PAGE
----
- Photographs taken in 1972 for a project titled
M is for Mail[woman]
Women were not allowed into the U.S. Postal Inspection Service until 1969. Their biggest hurdle involved having to wear a skirt for a uniform. After many complaints the agency decided to change it to something more conducive to the rigors of the job; a pant suit. While women make up 40% of the 493,381 postal workers people still refer to a person in this career as a mailman. Research shows that occupation titles with a gendered noun or suffix attached to them shape cultural expectations about what kinds of people perform that job. "When children hear a job title that has a gender mark on it, like an e-s-s ending or an m-a-n ending, and you ask them to draw pictures or talk about who’s doing that job, they will pick the one that matches the gender of the word. If we’re going to be fair in opening up the world of work to men and women, and make it possible for everybody, maybe our job titles should reflect that" (Snyder, 2015). Great news for women at work breaking traditional gender barriers: Megan Brennan, who rose from a letter carrier in Pennsylvania in 1986 to chief operating officer in late 2010, was appointed the 74th and the first female Postmaster General of the United States and the Chief Executive Officer of the world’s largest postal organization.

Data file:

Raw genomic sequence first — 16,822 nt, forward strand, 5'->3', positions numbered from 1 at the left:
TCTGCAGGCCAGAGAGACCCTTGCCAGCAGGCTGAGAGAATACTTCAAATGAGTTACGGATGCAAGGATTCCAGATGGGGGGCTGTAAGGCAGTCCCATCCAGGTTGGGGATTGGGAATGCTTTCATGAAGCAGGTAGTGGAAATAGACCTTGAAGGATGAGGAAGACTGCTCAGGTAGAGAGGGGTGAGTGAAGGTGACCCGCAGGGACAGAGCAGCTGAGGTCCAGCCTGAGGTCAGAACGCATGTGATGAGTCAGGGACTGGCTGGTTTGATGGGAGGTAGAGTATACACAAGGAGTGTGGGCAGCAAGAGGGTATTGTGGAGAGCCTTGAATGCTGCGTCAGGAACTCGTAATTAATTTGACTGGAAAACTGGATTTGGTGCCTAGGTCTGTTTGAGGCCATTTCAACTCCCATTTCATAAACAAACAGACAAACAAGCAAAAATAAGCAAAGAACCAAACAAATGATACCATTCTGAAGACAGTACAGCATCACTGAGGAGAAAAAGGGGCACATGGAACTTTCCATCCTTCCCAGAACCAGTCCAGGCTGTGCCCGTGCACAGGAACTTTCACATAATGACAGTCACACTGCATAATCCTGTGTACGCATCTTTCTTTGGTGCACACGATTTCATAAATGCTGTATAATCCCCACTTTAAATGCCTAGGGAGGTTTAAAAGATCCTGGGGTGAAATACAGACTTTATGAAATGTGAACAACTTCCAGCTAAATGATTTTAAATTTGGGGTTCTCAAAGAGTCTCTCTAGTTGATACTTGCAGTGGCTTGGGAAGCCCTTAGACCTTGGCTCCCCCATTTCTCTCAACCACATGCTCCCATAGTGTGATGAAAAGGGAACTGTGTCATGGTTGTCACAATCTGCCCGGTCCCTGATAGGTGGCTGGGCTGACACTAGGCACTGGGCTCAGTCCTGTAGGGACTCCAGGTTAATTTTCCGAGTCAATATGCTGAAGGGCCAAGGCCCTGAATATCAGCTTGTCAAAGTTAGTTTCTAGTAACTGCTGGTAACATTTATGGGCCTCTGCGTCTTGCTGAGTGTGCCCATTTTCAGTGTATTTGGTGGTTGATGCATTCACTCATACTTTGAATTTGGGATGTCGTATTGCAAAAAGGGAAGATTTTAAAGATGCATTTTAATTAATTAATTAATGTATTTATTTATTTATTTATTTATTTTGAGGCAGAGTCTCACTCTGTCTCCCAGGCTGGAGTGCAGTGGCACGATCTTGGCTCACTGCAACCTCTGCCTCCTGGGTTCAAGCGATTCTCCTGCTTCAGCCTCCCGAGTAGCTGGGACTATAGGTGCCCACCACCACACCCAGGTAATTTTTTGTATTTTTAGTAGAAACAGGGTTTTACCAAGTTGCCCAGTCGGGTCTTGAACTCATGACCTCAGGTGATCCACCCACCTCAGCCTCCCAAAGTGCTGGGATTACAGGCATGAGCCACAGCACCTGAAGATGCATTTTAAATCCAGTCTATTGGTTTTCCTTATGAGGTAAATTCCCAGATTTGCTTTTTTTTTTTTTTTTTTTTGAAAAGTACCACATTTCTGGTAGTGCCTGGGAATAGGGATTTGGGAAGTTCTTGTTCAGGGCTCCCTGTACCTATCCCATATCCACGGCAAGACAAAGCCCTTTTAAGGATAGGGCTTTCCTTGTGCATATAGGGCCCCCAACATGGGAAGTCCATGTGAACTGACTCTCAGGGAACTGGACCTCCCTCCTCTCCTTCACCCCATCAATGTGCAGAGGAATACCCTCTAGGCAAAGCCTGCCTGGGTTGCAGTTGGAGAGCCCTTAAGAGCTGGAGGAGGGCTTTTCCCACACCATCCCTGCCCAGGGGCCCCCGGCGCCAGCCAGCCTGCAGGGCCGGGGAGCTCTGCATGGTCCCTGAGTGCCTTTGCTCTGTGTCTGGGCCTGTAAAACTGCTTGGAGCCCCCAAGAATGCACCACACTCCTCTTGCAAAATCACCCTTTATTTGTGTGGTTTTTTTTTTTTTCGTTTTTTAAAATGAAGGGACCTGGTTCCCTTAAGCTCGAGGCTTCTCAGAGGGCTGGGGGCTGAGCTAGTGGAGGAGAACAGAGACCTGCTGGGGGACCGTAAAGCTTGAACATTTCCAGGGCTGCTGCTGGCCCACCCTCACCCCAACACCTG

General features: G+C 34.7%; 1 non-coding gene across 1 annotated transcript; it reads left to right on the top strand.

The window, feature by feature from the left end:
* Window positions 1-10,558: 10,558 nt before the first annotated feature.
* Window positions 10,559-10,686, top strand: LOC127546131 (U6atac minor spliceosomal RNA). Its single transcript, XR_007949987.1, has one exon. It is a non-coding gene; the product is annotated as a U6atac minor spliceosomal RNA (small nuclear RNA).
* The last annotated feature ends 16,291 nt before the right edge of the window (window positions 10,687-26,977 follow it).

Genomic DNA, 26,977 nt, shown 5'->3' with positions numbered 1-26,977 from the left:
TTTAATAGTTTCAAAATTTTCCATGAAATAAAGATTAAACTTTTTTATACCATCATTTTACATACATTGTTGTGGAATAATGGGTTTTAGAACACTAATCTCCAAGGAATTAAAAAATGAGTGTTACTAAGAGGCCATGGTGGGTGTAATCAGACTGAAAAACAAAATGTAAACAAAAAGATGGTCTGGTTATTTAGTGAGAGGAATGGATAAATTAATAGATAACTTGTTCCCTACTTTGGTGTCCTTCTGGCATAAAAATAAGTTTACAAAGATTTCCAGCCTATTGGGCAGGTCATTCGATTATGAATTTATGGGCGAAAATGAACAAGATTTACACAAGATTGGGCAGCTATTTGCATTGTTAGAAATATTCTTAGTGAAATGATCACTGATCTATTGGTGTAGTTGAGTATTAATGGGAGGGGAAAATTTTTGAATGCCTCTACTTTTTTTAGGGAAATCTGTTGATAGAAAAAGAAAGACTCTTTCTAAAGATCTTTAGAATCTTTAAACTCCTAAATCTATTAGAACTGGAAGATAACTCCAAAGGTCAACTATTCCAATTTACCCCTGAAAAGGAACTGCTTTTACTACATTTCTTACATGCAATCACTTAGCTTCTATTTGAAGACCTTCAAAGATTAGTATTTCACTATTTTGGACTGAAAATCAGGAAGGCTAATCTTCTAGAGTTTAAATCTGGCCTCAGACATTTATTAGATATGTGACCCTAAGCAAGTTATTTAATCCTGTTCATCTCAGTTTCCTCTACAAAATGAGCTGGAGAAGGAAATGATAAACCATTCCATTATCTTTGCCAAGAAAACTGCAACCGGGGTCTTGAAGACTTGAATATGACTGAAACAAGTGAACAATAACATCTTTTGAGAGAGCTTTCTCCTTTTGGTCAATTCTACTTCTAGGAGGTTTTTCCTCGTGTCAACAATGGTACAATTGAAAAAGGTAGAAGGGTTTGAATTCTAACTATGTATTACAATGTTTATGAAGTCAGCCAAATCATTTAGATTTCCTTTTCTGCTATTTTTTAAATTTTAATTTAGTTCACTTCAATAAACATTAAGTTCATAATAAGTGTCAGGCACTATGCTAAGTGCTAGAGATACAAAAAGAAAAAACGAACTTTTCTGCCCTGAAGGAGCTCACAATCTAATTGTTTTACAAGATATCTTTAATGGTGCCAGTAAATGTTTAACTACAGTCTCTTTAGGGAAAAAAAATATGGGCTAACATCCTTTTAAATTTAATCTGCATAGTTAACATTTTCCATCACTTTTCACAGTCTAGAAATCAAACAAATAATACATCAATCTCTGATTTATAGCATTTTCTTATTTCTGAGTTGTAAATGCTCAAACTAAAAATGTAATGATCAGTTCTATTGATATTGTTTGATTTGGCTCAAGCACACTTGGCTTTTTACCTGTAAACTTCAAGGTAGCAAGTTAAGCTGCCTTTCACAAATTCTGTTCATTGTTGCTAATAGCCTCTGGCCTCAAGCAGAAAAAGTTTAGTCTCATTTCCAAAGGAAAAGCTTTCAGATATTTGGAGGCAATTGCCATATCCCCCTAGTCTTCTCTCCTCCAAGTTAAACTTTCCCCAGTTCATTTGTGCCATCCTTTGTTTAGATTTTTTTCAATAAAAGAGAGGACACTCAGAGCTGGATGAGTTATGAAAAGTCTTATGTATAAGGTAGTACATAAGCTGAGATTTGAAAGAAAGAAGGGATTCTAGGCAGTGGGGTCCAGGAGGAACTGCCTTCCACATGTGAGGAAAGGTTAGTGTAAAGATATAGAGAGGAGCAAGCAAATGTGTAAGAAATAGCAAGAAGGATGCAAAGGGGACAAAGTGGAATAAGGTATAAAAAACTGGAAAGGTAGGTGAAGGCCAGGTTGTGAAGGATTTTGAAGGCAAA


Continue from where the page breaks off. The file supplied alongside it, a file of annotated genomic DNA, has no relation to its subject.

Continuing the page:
Adapted from https://postalmuseum.si.edu/womenhistory/women_history/history_opportunities.html and https://www.citylab.com/life/2015/03/why-are-we-still-calling-postal-workers-mailmen/386746/ and (BYU English professor Delys Snyder presented corpus research on sexist job titles at a Women’s Studies colloquium entitled, “A Corpus Study of the Changes in the Use of Sexist Job Titles over the Last Fifty Years.”(
Julia O'Dell, Mail Clerk
Syracuse, New York 1972